???One of the biggest things about poetry is that it holds all of humanity,? the poet Ada Limón tells me. ?It holds the huge and enormous and tumbling sphere of human emotions.?

When the news feels sodden with violence and division, it can be hard to know where to put the difficult emotions it provokes. Poetry may seem an unlikely destination for those emotions, especially to those who don?t read it regularly. But Limón?s poems are unique for the deep attention they pay to both the world?s wounds and its redemptive beauty. In otherwise dark times, they have the power to open us up to the wonder and awe that the world still inspires.

Limón?s books of poetry ? like her 2018 collection, ?The Carrying,? which won the National Book Critics Circle Award, and her 2015 collection, ?Bright Dead Things? ? are filled with meditations on grief and infertility, as well as striking moments of insight about friendship, lust and our fellowship with animals. Her most recent book, ?The Hurting Kind,? explores what it means to share the planet with nonhuman beings like birds and trees. Limón describes the marvels of Kentucky?s rural landscape and the dusky beauty of a New York City bar with equal care. Her writing is highly acclaimed by fellow poets and also delightfully accessible to those who have never before picked up a book of poetry.

Limón is a lively reader of her own poetry, so to structure this conversation, I asked her to read a varied selection of her work. We use those readings to discuss what poetry gives us that the news doesn?t, the importance of slowing down in a world that demands speed, how the grief of infertility differs from that of losing a loved one, how to be ?in community? with ancestors and animals in lonely times, why Limón loves ?chatty? and humorous poems as much as serious ones, why we often have our best thoughts in cars and on planes, how Instagram and Twitter affect our relationship to the world, why Limón meditates every day, how our relationship to excitement changes as we age and more.

Book Recommendations:

Stones by Kevin Young

Frank: Sonnets by Diane Seuss

Postcolonial Love Poem by Natalie Diaz

Thoughts? Guest suggestions? Email us at [email protected]

You can find transcripts (posted midday) and more episodes of ?The Ezra Klein Show? at nytimes.com/ezra-klein-podcast, and you can find Ezra on Twitter @ezraklein. Book recommendations from all our guests are listed at https://www.nytimes.com/article/ezra-klein-show-book-recs.

?The Ezra Klein Show? is produced by Annie Galvin, Jeff Geld and Rogé Karma; fact-checking by Haylee Millikan; original music by Isaac Jones and Jeff Geld; mixing by Jeff Geld; audience strategy by Shannon Busta. Our executive producer is Irene Noguchi. Special thanks to Kristin Lin, Kristina Samulewski, Rebecca Elise Foote and Jahan Ramazani.

2022-05-24
Länk till avsnitt

The Ethics of Abortion

When Justice Samuel Alito?s draft opinion on Dobbs v. Jackson Women?s Health Organization leaked a few weeks ago, it signaled that Roe v. Wade appears likely to be overturned in a matter of weeks. If Roe falls, questions about the right to abortion will re-enter the realm of electoral politics in a way they haven?t for 50 years. States will be solely in charge of determining whether abortion is permitted, under what conditions it should be permitted, and what the appropriate thresholds are for making those decisions.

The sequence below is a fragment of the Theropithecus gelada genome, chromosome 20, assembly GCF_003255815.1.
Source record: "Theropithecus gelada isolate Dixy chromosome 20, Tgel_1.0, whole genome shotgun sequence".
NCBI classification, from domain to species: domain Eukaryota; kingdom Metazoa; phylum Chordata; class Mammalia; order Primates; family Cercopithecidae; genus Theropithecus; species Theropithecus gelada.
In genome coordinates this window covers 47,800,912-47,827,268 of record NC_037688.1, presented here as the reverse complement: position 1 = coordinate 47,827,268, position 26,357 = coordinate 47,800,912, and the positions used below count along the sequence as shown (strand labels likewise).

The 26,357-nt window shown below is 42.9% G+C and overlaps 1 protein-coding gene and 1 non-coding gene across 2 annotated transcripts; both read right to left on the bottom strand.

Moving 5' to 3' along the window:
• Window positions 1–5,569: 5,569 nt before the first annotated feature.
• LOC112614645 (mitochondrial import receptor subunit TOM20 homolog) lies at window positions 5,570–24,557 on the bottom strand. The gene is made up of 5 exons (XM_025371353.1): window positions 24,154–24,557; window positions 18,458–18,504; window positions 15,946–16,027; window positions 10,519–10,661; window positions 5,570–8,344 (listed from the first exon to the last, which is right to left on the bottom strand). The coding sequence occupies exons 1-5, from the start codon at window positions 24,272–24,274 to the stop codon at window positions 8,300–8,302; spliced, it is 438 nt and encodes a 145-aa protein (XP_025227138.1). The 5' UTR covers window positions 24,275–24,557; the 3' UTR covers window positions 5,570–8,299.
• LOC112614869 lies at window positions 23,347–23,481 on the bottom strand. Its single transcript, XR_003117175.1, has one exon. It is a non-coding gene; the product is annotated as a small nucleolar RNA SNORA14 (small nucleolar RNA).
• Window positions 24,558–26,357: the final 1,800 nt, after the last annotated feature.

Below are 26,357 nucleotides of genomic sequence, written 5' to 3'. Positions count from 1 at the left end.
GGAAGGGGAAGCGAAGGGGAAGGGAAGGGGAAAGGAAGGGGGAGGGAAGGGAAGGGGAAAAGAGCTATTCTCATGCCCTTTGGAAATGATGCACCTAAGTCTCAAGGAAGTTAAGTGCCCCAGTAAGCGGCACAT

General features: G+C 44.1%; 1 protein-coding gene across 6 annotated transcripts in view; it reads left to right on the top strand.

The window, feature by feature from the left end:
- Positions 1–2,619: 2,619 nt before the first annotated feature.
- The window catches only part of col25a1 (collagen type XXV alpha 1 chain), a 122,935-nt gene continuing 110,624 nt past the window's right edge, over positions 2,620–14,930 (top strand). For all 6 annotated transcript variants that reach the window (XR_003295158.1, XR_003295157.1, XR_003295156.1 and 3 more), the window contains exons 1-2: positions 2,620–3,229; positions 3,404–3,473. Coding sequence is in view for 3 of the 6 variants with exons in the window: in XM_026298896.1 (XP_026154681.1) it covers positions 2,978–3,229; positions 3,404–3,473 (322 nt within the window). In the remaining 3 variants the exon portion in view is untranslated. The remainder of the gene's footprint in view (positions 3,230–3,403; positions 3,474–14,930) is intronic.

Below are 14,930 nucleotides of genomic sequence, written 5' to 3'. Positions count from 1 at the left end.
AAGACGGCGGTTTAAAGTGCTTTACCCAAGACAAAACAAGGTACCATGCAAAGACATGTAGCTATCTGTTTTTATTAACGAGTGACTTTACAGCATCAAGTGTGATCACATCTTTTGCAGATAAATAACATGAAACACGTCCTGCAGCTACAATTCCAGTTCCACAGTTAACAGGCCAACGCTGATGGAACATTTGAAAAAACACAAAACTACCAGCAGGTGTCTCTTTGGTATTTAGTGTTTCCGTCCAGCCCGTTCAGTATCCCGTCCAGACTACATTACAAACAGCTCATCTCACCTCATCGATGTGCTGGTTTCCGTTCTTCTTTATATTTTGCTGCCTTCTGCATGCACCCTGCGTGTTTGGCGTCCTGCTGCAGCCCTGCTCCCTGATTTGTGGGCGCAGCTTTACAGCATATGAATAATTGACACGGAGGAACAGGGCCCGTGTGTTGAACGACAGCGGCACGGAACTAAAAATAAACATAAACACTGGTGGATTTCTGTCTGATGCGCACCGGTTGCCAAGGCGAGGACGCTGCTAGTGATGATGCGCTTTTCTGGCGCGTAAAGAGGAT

That means ordinary voters and their representatives will be forced to grapple with the moral ? even metaphysical ? quandaries at the heart of the abortion debate. What does it mean to belong to the human species, and when does that belonging begin? Is there a bright line at which an egg, a blastula, or a fetus attains the status of ?person?? And how do we weigh the competing interests of mothers, families, and fetuses against one another? Those questions are the foundation on top of which abortion law and policy is built.

Kate Greasley is a law professor at the University of Oxford in the U.K., where she studies, among other things, the legal and moral philosophy of abortion. She?s the author of ?Arguments About Abortion: Personhood, Morality, and Law,? and co-author of ?Abortion Rights: For and Against? alongside Christopher Kaczor, a philosopher who opposes abortion. While Greasley ultimately believes in the right to choose, she does a remarkably comprehensive job of carefully and fairly considering all the arguments, contradictions and nuances of this issue.

We discuss why both progressives and conservatives should be open to questioning their preconceptions about abortion, what the Bible does ? and doesn?t ? suggest about abortion, why the status of fetal life is the central question at the heart of abortion ethics, whether life begins at conception or emerges later in fetal development, how the complex, messy moral intuitions that most of us have around questions of life and death don?t lend themselves neatly to either an abortion rights or anti-abortion camp, why late-term abortions pose particularly challenging moral questions, how the pregnant person?s bodily autonomy weighs against the fetus?s and more.